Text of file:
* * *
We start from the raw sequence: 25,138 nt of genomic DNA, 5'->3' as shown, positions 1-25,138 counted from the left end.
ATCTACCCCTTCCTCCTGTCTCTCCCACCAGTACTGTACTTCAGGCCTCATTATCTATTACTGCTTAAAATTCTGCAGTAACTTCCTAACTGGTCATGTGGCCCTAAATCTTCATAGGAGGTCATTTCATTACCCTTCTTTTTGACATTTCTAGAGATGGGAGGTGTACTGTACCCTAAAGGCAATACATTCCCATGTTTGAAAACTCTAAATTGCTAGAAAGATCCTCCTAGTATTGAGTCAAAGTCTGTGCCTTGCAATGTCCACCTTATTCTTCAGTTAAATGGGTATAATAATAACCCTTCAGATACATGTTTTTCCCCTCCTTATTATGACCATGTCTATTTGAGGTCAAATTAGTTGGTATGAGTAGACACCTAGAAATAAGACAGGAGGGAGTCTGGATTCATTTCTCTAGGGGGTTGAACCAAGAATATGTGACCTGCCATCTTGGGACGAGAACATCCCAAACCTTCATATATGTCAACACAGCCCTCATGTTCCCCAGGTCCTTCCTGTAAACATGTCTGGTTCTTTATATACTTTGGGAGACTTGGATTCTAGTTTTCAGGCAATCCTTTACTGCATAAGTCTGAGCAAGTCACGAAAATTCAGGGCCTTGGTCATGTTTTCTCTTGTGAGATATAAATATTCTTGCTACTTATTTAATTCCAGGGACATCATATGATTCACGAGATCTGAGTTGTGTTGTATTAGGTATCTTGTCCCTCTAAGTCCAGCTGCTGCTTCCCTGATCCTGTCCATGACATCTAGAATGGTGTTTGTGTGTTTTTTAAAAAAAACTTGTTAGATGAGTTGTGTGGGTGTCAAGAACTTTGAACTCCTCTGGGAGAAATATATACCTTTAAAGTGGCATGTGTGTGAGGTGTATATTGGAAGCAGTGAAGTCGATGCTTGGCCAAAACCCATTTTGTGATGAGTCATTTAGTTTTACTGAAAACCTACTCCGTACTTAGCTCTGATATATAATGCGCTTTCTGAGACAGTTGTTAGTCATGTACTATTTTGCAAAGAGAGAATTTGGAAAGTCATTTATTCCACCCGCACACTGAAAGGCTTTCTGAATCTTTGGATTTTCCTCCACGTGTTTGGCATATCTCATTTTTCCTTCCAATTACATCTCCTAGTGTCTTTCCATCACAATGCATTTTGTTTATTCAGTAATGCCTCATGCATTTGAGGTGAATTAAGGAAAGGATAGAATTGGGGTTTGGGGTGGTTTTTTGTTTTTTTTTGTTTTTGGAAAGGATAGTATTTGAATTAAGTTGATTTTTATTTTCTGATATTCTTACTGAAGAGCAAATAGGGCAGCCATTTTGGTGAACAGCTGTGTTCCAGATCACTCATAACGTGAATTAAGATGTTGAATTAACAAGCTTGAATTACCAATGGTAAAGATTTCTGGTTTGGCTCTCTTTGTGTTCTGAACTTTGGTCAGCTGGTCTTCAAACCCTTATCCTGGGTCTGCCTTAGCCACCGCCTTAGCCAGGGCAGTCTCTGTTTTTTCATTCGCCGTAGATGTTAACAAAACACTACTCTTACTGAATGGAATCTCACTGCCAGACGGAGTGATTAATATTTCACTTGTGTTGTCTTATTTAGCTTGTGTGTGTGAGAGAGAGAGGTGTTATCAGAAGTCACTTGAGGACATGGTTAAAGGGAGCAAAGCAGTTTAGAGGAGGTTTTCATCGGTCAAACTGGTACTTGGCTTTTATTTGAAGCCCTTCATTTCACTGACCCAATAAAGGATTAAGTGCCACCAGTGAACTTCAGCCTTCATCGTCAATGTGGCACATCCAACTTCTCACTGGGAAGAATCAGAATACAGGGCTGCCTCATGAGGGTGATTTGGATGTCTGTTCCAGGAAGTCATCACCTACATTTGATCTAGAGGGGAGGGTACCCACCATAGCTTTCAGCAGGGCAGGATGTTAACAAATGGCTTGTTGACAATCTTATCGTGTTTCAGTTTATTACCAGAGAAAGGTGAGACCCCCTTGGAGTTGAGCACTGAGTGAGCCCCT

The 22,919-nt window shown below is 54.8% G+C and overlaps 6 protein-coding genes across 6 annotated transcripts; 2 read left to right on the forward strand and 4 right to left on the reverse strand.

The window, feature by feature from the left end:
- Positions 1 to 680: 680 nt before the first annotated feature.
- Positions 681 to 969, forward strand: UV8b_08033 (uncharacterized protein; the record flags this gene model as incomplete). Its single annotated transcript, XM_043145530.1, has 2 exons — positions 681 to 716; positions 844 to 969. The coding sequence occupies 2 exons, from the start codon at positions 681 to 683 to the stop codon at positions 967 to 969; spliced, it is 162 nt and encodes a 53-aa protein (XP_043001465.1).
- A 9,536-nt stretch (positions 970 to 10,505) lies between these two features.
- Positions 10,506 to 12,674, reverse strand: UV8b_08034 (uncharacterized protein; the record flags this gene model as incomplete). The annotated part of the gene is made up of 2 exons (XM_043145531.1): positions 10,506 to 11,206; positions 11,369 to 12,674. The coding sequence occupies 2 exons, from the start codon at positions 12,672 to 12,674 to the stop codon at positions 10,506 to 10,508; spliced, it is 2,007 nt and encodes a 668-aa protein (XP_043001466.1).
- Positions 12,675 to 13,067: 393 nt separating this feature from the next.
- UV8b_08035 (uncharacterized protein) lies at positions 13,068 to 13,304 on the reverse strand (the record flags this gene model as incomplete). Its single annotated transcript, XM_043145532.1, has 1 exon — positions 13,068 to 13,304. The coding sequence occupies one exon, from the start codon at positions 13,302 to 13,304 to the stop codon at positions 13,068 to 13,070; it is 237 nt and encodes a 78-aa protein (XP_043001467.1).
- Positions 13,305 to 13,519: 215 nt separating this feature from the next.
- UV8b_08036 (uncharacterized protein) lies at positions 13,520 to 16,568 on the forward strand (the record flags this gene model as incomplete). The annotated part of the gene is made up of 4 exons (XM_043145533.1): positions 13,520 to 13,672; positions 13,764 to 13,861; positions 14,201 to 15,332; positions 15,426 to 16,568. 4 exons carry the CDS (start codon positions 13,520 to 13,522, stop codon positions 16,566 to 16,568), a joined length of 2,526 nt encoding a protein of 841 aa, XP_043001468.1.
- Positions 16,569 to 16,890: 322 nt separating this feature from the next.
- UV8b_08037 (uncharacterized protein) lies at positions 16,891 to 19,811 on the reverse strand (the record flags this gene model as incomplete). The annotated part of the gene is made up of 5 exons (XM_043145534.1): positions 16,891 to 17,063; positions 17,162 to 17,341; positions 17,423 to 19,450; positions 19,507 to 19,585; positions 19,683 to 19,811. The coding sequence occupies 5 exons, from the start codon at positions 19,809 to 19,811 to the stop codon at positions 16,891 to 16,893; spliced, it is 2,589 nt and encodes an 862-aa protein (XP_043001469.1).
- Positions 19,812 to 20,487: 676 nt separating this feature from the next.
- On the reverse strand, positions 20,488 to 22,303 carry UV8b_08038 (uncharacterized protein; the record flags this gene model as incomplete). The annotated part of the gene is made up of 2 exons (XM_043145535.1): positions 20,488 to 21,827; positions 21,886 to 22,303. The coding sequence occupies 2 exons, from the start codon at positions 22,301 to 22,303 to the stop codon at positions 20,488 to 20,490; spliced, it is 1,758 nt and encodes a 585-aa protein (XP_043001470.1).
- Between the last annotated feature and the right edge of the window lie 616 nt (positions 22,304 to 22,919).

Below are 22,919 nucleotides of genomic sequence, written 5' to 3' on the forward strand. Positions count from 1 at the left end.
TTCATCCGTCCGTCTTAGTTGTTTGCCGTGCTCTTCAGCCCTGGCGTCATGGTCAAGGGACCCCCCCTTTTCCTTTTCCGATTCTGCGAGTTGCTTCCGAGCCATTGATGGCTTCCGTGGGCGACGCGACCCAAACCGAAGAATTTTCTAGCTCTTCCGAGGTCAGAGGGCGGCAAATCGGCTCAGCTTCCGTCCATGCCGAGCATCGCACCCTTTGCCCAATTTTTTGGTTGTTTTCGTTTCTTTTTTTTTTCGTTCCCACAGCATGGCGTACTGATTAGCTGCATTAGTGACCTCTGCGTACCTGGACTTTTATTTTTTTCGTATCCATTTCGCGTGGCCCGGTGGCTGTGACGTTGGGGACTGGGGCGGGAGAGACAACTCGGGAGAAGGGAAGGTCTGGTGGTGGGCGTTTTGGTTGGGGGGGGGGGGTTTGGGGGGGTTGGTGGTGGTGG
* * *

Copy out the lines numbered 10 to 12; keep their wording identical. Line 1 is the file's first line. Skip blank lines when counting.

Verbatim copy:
- UV8b_08035 (uncharacterized protein) lies at positions 13,068 to 13,304 on the reverse strand (the record flags this gene model as incomplete). Its single annotated transcript, XM_043145532.1, has 1 exon — positions 13,068 to 13,304. The coding sequence occupies one exon, from the start codon at positions 13,302 to 13,304 to the stop codon at positions 13,068 to 13,070; it is 237 nt and encodes a 78-aa protein (XP_043001467.1).
- Positions 13,305 to 13,519: 215 nt separating this feature from the next.
- UV8b_08036 (uncharacterized protein) lies at positions 13,520 to 16,568 on the forward strand (the record flags this gene model as incomplete). The annotated part of the gene is made up of 4 exons (XM_043145533.1): positions 13,520 to 13,672; positions 13,764 to 13,861; positions 14,201 to 15,332; positions 15,426 to 16,568. 4 exons carry the CDS (start codon positions 13,520 to 13,522, stop codon positions 16,566 to 16,568), a joined length of 2,526 nt encoding a protein of 841 aa, XP_043001468.1.